Thankfully, my neighbors were considerate and they stopped when I asked. I never expected to have such a visceral reaction to fireworks, but it me took more than an hour to stop shaking. It took even longer for one of my cats to reappear. It might seem unnecessary to make a few sparklers illegal, but these laws are meant to protect those for whom they are not harmless.


God’s Law has a purpose, too.


According to the Talmud, which is a Jewish book with the text and commentary of civil and ceremonial law, there are 613 commandments.  Those commandments include rules for the priests, for the men and for everyone, and they provide rules for life in community and faith.  The bible includes other rules for living, including many commands from Jesus that augment the 613.  Perhaps this sounds like a lot of rules, but it is important to understand the reason for Law.


Rules are not meant to be oppressive or burdensome, especially God’s Law. Jesus spoke to this often; He reminded the people of the reason for the Law. It was meant to protect them and their neighbor. It was a sign to help them see and believe and remain in the care of the God who was their Creator and Redeemer. Law was a gift given so that the people would remember God and look to Him always. The stories in the bible show us what happened to the people when the people turned away. He did not punish them, but they suffered the consequences. They broke the relationship with God when they went their own way.  The blessed life of the obedient is not a reward for good behavior, but it is effect of a right relationship with God.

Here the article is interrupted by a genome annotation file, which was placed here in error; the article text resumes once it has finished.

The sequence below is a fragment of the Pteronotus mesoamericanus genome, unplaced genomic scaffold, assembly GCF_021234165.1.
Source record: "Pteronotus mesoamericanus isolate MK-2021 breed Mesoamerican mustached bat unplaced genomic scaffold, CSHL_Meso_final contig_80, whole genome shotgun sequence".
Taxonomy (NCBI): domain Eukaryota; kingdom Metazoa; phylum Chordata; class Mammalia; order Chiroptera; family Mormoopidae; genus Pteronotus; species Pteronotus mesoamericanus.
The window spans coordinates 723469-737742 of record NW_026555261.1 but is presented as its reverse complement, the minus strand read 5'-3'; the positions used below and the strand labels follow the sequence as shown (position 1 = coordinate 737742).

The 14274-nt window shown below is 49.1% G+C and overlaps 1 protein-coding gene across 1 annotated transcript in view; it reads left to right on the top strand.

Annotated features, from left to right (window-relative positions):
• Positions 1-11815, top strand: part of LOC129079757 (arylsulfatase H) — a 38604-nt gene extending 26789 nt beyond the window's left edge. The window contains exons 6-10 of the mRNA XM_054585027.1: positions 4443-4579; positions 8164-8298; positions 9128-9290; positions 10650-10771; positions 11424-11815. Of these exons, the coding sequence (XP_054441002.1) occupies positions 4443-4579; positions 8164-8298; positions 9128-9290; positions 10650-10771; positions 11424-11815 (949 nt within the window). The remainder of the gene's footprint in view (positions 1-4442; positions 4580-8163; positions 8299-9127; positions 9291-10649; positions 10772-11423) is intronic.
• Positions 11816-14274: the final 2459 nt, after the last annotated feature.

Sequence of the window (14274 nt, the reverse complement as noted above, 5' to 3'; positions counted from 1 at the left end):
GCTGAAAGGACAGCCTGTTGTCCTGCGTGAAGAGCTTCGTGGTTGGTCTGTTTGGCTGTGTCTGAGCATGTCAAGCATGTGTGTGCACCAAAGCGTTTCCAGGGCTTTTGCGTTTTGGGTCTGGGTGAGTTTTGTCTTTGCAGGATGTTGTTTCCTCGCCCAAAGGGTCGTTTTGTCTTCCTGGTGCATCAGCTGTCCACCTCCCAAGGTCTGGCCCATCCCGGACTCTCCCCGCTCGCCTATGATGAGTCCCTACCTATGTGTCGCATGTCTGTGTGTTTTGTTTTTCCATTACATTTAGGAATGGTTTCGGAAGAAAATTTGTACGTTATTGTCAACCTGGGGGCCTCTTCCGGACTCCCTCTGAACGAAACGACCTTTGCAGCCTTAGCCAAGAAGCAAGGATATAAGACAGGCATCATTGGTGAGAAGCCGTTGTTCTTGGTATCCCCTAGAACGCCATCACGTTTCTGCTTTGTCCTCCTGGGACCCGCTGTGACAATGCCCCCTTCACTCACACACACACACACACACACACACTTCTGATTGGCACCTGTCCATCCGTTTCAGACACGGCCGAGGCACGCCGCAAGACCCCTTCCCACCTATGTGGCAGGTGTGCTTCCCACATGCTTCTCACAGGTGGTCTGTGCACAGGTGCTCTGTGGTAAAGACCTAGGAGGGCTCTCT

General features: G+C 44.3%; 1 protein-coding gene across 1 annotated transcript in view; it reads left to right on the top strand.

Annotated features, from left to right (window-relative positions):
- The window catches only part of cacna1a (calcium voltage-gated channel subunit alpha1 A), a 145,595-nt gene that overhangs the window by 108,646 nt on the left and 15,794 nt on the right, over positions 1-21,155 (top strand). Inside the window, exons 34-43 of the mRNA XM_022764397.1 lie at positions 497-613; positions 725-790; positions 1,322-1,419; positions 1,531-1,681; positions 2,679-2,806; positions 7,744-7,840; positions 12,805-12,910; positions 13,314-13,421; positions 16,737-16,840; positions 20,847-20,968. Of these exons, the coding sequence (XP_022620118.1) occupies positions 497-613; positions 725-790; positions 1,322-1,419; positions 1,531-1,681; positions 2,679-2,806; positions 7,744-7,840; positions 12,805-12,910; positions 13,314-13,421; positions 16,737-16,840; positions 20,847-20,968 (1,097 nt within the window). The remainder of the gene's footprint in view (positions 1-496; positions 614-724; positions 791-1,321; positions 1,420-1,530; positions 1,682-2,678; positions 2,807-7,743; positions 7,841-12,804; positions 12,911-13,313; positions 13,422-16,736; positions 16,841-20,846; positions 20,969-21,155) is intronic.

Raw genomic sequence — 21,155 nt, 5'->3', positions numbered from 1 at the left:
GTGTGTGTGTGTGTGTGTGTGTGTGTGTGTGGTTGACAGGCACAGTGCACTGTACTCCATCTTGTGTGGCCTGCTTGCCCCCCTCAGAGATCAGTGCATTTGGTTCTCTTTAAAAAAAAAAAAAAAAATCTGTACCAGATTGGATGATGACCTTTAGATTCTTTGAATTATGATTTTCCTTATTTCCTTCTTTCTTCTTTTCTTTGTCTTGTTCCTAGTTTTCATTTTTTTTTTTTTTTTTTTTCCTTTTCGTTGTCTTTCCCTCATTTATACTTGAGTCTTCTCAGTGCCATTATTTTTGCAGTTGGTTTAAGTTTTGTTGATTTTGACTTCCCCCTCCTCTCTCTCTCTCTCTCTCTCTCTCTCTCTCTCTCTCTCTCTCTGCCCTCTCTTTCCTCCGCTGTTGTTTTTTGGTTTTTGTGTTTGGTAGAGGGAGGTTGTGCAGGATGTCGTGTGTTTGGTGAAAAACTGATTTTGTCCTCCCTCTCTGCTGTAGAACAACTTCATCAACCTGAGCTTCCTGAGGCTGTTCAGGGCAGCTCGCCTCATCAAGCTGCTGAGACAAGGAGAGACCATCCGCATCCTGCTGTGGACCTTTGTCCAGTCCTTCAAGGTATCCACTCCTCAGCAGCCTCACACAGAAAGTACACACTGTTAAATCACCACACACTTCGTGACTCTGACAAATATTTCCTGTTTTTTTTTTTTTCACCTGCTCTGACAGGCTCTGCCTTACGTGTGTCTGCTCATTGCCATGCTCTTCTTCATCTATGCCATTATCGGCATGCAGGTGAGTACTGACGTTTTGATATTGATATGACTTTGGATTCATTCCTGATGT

The laws about fireworks are there for a reason, and though these reasons might seem insignificant to those who see them as harmless sparklers, they protect people, animals, and property from unexpected harm. There might be 613 rules, or more, but the bottom line is that they are all based in love. Peace and happiness comes to the one who loves: first God and then one another. The rules help us to live well in those relationships. Generations have discussed the meaning and practice of following those rules. The commentary in the Talmud is the compilation of hundreds of years of debate. It can be confusing. Some rules keep the status quo; others bring change. This confusing mix makes it difficult for us to follow the Law. 


Our Lord Jesus came to remind us of the true purpose of the Law: to turn our hearts and minds to Him. There are certainly rules that we should teach our children so that they will live well and avoid the consequences of disobedience, both secular and spiritual. But the real lesson that God has written on our hearts and that He calls us to share with the generations that come after us is to love God and our neighbors with our whole being.


A WORD FOR TODAY is posted five days a week – Monday through Friday.  The devotional on Wednesday takes a look at the scripture from the Revised Common Lectionary for the upcoming Sunday.  A WORD FOR TODAY is posted on Facebook at https://www.facebook.com/pages/A-Word-for-Today-Devotional/339428839418276. Like the page to receive the devotion through Facebook. For information and to access our archives, visit http://www.awordfortoday.org.